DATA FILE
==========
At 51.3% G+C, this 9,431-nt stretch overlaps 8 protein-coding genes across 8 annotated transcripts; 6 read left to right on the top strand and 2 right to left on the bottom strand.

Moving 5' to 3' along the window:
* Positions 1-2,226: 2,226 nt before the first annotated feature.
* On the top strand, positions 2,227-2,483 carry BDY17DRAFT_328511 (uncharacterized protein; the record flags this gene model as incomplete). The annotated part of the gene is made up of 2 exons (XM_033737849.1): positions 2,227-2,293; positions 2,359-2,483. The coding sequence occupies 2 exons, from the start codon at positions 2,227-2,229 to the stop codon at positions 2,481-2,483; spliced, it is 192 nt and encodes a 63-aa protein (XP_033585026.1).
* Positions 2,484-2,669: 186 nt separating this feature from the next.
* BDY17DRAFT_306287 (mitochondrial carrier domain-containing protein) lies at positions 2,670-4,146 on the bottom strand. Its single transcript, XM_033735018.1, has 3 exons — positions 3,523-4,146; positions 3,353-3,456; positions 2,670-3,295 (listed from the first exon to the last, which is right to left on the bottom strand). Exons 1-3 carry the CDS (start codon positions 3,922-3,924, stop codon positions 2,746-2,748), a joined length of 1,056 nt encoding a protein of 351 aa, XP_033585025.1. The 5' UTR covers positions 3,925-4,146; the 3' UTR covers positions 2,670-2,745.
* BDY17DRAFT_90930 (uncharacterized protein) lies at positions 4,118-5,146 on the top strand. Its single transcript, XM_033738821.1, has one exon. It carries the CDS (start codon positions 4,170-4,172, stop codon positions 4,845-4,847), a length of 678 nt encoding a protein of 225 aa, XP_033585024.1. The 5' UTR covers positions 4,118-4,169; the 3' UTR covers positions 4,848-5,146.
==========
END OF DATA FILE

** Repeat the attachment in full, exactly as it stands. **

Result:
At 51.3% G+C, this 9,431-nt stretch overlaps 8 protein-coding genes across 8 annotated transcripts; 6 read left to right on the top strand and 2 right to left on the bottom strand.

Moving 5' to 3' along the window:
* Positions 1-2,226: 2,226 nt before the first annotated feature.
* On the top strand, positions 2,227-2,483 carry BDY17DRAFT_328511 (uncharacterized protein; the record flags this gene model as incomplete). The annotated part of the gene is made up of 2 exons (XM_033737849.1): positions 2,227-2,293; positions 2,359-2,483. The coding sequence occupies 2 exons, from the start codon at positions 2,227-2,229 to the stop codon at positions 2,481-2,483; spliced, it is 192 nt and encodes a 63-aa protein (XP_033585026.1).
* Positions 2,484-2,669: 186 nt separating this feature from the next.
* BDY17DRAFT_306287 (mitochondrial carrier domain-containing protein) lies at positions 2,670-4,146 on the bottom strand. Its single transcript, XM_033735018.1, has 3 exons — positions 3,523-4,146; positions 3,353-3,456; positions 2,670-3,295 (listed from the first exon to the last, which is right to left on the bottom strand). Exons 1-3 carry the CDS (start codon positions 3,922-3,924, stop codon positions 2,746-2,748), a joined length of 1,056 nt encoding a protein of 351 aa, XP_033585025.1. The 5' UTR covers positions 3,925-4,146; the 3' UTR covers positions 2,670-2,745.
* BDY17DRAFT_90930 (uncharacterized protein) lies at positions 4,118-5,146 on the top strand. Its single transcript, XM_033738821.1, has one exon. It carries the CDS (start codon positions 4,170-4,172, stop codon positions 4,845-4,847), a length of 678 nt encoding a protein of 225 aa, XP_033585024.1. The 5' UTR covers positions 4,118-4,169; the 3' UTR covers positions 4,848-5,146.